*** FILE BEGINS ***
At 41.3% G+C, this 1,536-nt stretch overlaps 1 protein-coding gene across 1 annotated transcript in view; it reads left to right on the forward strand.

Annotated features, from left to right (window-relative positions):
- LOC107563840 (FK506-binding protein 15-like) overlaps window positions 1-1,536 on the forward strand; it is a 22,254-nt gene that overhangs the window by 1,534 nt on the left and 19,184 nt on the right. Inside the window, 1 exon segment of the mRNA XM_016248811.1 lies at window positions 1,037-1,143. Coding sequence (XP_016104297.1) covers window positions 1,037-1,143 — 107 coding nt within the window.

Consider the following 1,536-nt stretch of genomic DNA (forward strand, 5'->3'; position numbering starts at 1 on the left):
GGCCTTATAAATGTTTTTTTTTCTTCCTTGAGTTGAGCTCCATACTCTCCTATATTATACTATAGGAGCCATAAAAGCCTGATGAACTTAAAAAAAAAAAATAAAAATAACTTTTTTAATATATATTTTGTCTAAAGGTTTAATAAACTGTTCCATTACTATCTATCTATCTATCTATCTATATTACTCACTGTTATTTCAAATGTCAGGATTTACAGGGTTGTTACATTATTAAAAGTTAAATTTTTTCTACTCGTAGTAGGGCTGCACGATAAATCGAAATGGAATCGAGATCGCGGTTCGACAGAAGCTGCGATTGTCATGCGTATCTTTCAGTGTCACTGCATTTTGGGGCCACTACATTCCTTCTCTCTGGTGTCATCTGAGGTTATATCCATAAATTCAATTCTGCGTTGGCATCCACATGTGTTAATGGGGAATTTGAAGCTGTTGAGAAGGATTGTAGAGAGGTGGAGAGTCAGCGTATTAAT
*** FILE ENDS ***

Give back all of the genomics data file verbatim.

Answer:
At 41.3% G+C, this 1,536-nt stretch overlaps 1 protein-coding gene across 1 annotated transcript in view; it reads left to right on the forward strand.

Annotated features, from left to right (window-relative positions):
- LOC107563840 (FK506-binding protein 15-like) overlaps window positions 1-1,536 on the forward strand; it is a 22,254-nt gene that overhangs the window by 1,534 nt on the left and 19,184 nt on the right. Inside the window, 1 exon segment of the mRNA XM_016248811.1 lies at window positions 1,037-1,143. Coding sequence (XP_016104297.1) covers window positions 1,037-1,143 — 107 coding nt within the window.

Consider the following 1,536-nt stretch of genomic DNA (forward strand, 5'->3'; position numbering starts at 1 on the left):
GGCCTTATAAATGTTTTTTTTTCTTCCTTGAGTTGAGCTCCATACTCTCCTATATTATACTATAGGAGCCATAAAAGCCTGATGAACTTAAAAAAAAAAAATAAAAATAACTTTTTTAATATATATTTTGTCTAAAGGTTTAATAAACTGTTCCATTACTATCTATCTATCTATCTATCTATATTACTCACTGTTATTTCAAATGTCAGGATTTACAGGGTTGTTACATTATTAAAAGTTAAATTTTTTCTACTCGTAGTAGGGCTGCACGATAAATCGAAATGGAATCGAGATCGCGGTTCGACAGAAGCTGCGATTGTCATGCGTATCTTTCAGTGTCACTGCATTTTGGGGCCACTACATTCCTTCTCTCTGGTGTCATCTGAGGTTATATCCATAAATTCAATTCTGCGTTGGCATCCACATGTGTTAATGGGGAATTTGAAGCTGTTGAGAAGGATTGTAGAGAGGTGGAGAGTCAGCGTATTAAT